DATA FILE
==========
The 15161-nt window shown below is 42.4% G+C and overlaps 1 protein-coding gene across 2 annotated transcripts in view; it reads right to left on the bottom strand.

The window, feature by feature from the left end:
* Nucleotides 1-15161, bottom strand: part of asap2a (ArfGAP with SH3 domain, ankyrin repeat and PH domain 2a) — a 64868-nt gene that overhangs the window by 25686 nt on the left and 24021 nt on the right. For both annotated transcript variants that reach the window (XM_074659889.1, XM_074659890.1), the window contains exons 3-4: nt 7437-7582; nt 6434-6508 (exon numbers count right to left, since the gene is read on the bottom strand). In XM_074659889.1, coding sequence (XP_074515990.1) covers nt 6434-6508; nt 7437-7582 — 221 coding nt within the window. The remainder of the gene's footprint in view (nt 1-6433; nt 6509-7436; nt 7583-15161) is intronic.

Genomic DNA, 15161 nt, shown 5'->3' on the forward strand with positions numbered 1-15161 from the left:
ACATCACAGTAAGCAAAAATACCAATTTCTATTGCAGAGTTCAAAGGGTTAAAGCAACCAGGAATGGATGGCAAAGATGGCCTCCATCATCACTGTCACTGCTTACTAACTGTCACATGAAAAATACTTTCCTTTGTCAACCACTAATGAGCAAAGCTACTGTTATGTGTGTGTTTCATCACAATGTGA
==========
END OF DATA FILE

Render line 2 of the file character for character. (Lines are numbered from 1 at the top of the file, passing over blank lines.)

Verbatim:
The window, feature by feature from the left end: